When Electronic Dream was released in 2011, it marked Abraham Orellana (aka AraabMuzik) as a singular producer. Though Orellana had been working under the Dipset label for years and frequently collaborated with rapper Cam'ron, it wasn't until Electronic Dream that he revealed his deep love for dance music. On the newly released For Professional Use Only, Orellana returns with a broader palette of sound, attempting to unite both the urban and the dance crowd.
These days Orellana is a highly in-demand live act. His million-mile-an-hour live drum programming has become the stuff of legend. Though there are loads of production tricks throughout, Professional Use has more of a live feel to it than any of Orellana's prior work. Aside from the RZA-sounding, minor key piano that creeps in its background, “Hammer Dance” is as bare bones as an AraabMuzik track gets. Four bars of distorted acoustic hip hop drums repeat themselves without interruption. “Runway Bass” has a similiar feel, though its bent, high-frequency synth tone makes the track a bit more of a club banger than hip hop heads may be used to.
To have Orellana take such a minimal approach only adds replay value. Indeed, much of the hip hop infused work on Professional Use allows the listener to understand how Orellana makes certain production choices. If you took the chopped soul sample from “Beauty” back to the 90s you'd have a straight J Dilla track. As an AraabMuzik track though there is the precise dialing in of digital reverb and compression, making it sound like a brilliant, modern gem. Orellana has a natural musicality. He's always been great at writing concise synth and piano hooks and “Street Knock” is no exception. You can all but hear DMX rapping over the top of it. At times, his use of piano also delves into more pensive territory. The melody to “G Riding” sounds more X-Files than “Shimmy Shimmy Ya”.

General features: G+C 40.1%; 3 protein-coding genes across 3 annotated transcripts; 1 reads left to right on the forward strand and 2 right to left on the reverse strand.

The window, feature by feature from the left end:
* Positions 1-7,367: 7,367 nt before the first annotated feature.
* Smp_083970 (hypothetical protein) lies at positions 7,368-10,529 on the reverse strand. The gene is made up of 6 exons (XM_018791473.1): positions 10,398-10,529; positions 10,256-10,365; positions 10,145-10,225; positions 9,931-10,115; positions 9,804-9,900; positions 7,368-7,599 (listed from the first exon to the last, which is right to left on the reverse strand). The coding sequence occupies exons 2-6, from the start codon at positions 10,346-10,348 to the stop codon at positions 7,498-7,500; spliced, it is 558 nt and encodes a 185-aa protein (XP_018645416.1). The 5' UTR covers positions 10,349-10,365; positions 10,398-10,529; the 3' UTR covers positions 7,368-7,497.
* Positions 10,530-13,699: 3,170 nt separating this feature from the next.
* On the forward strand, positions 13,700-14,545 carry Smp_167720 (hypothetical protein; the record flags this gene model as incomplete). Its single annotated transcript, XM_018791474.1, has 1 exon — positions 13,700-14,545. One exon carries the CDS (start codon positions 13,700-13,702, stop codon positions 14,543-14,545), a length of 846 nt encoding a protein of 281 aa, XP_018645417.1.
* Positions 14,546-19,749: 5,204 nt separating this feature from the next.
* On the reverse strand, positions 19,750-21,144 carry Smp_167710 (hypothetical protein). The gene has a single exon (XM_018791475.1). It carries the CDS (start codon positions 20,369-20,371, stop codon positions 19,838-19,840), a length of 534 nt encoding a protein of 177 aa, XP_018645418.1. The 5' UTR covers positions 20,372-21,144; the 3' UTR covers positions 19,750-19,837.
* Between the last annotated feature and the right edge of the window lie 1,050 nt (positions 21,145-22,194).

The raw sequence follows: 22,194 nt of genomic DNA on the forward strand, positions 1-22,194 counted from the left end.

While the return of Orellana to his rap roots is exciting, it's the purely electronic material that makes Professional Use really shine. As a trance composition, “Heaven” sounds enormous; a ten thousand plus celebration in a stadium amidst fireworks. It's one of those tracks—machine gun MPC hi-hats over the top of glossy trance—whose effortless sound nearly obscures how elegantly assembled it is. “Never Have to Worry” would sound like a perfectly good electro tune, yet with the brute force of the drums behind it, the song becomes a completely different affair.
Though Professional Use, at times, gets carried away with its quest for the perfect crowd pleaser, it does arguably delve deeper. It is the perfection of a certain brand of electro/hip hop that Orellana has, if not pioneered, then at least unabashedly championed.